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College House members express BPD concerns

September 6, 2019

Since five students were issued court summonses at a Helmreich House party by Brunswick Police Department (BPD) last April, Bowdoin students expressed concerns about hosting parties.

Concern grew into confusion after College House students met with BPD and Bowdoin Security officers during College House orientation. Residents felt that the College’s alcohol and event policy does not align with the culture at Bowdoin.

“There’s this gray area where the College is like, wink wink, you can have parties with alcohol, and you’re supposed to be gearing events towards first years, but you’re not supposed to be serving [alcohol to] first years,” said Francesca Mauro ’22, Baxter House co-chair.  “We’re kind of supposed to figure things out for ourselves and avoid getting in trouble.”

College Houses had few interactions with BPD until last April when the Event-host (E-host) at a Helmreich House party called the Office of Safety and Security for a wellness check of a student and Security determined a medical transport was necessary. As with all medical transports, BPD arrived at Helmreich with the ambulance, where the Alcohol Host (A-host), E-host and three students were questioned.

After questioning, the E-host received a criminal charge for furnishing a location for minors to consume alcohol. The A-host received a criminal charge as well for furnishing alcohol to minors even though the transported student did not consume alcohol at the house. The three additional students received civil charges for possession of alcohol by a minor.

Mike Ranen, associate dean of student affairs and director of residential life said the College’s policy regarding parties has not changed since last year. All on-campus parties must be registered with Security and have an E-host. If there is alcohol at an event, students are required to provide an A-host who is over 21 and who may only serve alcohol to students 21 and older.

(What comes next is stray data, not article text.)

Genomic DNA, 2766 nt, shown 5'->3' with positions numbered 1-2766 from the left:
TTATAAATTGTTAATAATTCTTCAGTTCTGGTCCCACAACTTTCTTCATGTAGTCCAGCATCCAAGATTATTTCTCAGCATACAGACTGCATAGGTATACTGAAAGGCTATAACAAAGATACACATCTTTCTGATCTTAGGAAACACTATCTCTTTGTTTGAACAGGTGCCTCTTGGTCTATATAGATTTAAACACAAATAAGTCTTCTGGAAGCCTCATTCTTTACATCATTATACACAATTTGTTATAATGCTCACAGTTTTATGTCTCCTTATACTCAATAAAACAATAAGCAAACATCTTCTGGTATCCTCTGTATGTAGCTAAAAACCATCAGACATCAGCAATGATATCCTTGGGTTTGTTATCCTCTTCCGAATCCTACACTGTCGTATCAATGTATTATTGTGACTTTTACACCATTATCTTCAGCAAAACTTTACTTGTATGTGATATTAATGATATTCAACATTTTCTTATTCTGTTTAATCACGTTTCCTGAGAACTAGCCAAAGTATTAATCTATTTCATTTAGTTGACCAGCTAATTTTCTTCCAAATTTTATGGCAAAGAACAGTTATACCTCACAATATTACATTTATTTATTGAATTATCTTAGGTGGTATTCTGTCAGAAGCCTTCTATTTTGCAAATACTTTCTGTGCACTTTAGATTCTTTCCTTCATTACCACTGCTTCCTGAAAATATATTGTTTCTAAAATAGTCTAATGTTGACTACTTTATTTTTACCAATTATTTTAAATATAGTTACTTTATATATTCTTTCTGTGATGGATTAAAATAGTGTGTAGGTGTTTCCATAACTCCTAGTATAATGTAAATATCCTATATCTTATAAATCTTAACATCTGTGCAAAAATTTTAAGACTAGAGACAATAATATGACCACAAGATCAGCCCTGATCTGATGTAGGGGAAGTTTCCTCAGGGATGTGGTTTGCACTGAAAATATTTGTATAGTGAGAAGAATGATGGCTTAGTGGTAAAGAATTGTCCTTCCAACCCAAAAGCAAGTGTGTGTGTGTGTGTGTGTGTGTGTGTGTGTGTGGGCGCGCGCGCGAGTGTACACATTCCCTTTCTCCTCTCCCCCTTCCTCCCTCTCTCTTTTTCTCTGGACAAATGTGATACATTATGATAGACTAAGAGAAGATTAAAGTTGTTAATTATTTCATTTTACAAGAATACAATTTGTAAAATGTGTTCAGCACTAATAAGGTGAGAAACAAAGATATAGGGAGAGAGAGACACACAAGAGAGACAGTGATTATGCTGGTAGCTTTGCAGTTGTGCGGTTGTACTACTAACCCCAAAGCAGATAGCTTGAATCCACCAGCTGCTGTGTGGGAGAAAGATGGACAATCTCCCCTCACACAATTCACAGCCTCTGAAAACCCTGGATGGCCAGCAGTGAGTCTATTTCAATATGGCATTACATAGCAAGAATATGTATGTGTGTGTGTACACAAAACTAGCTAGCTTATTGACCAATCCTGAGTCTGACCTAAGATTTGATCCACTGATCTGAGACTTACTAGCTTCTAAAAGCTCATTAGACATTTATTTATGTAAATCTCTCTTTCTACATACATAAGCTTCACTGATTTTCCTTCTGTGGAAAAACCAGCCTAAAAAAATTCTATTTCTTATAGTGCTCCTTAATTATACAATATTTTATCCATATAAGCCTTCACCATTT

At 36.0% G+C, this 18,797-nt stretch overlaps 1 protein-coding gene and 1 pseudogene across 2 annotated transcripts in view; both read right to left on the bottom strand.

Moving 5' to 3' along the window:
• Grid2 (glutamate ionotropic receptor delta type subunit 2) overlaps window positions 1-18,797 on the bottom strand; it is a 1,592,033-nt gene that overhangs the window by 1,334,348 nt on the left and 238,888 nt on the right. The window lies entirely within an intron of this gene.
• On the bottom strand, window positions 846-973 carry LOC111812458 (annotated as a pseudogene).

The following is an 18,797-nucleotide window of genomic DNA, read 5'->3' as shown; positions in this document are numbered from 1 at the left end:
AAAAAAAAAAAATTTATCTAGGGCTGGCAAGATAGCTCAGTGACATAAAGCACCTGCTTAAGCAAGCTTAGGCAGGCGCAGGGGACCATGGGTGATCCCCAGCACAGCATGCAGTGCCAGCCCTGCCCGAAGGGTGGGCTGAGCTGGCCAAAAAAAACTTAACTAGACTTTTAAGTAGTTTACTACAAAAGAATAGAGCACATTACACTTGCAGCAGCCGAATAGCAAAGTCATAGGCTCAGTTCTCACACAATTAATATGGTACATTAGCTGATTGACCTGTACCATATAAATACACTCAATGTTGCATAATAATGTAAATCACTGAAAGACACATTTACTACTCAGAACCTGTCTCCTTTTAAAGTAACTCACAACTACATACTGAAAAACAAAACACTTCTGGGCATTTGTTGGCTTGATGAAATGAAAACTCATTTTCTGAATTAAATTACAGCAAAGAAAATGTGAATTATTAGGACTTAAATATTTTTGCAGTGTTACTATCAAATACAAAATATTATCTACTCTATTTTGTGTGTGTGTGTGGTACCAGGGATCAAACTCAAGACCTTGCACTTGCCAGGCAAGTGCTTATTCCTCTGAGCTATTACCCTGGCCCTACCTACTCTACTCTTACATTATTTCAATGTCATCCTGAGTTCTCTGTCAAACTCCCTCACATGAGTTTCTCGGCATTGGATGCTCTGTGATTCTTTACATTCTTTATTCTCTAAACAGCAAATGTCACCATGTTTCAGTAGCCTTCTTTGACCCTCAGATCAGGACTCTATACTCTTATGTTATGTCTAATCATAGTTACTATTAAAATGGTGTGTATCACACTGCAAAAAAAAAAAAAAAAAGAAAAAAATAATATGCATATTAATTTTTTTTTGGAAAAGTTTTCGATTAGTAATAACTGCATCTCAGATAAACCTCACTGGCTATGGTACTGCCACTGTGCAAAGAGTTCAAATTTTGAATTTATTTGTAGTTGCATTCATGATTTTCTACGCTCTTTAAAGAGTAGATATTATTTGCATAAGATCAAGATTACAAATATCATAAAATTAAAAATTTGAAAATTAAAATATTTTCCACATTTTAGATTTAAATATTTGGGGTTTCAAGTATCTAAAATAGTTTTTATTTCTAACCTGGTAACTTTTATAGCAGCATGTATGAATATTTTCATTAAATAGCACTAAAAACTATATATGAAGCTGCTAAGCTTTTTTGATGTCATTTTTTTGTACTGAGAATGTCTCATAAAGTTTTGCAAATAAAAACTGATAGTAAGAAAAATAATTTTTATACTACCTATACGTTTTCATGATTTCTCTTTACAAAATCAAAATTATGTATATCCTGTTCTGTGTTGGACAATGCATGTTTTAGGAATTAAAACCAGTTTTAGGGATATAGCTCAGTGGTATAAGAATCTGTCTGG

Mauro said her house is navigating the policy in order to avoid conflict with BPD.

During the annual informational session during College House orientation, residents met with a ResLife staff member, a BPD officer and two Bowdoin Security officers to discuss the alcohol policy and proactive measures the houses can take to reduce the likelihood of interacting with BPD during registered events.

“We still give training about how we feel students can best manage events—if they choose to have alcohol, if they choose not to have alcohol—and how they can best utilize Security as a proactive resource and ways to manage the event which would mitigate the chances of Brunswick police arriving to the event,” Ranen said. “We can’t make any promises that they won’t [arrive to events, but] we can teach ways to manage the event to lower that risk.”

Students felt that the session clarified ways to handle situations such as noise complaints made by the houses’ neighbors, but did not address concerns regarding underage drinking or questions regarding the College’s policy.

“The conversation [about alcohol] just felt so removed from our experience as students,” said Micah Wilson ’22, a resident of Reed House. “The culture right now, as it stands, is that underage people are drinking. You have to at least acknowledge that that is what the culture is for us to be able to have this conversation.”

Students, such as Mauro, believe that the College is aware that underage students are consuming alcohol at College Houses.

“You’re having registered alcohol where underage people are all living,” Mauro said.

Despite insecurity among College House residents, students believe that Bowdoin Security has their health and safety in mind. Kate Walsh ’22, co-chair of Helmreich House, said that the informational session made her feel more secure.

“I think the real emphasis was placed on, as it should be, the safety of people who are utilizing our space and what our role should be in ensuring the safety of students visiting our space and making sure that we trust Security first,” Walsh said. “We know that we can trust Security to come and assess the situation first, and [decide if] BPD needs to be involved.”

Walsh said she felt more secure after learning that BPD was making efforts to speak with Security to better understand the role of the E- and A-hosts at registered events like that the E-host is not furnishing alcohol to minors.

“My understanding was [and] is that the BPD wants to have a meeting to get officers on the same page,” said Walsh.

Although talks are in the works, the College reiterated it cannot make promises regarding liability or consequences of underage drinking in the College Houses. Walsh said that Security also explained that the repercussions are at the discretion of the officer on the scene and that discretion varies, from one officer giving a warning to another issuing a court summons for the same infraction.

“I understand that Bowdoin Security is in a bind right now. But, I need you [to] understand that the position you’re asking us [to be in] as E- and A- hosts also [puts us] in a bind,” Wilson said.


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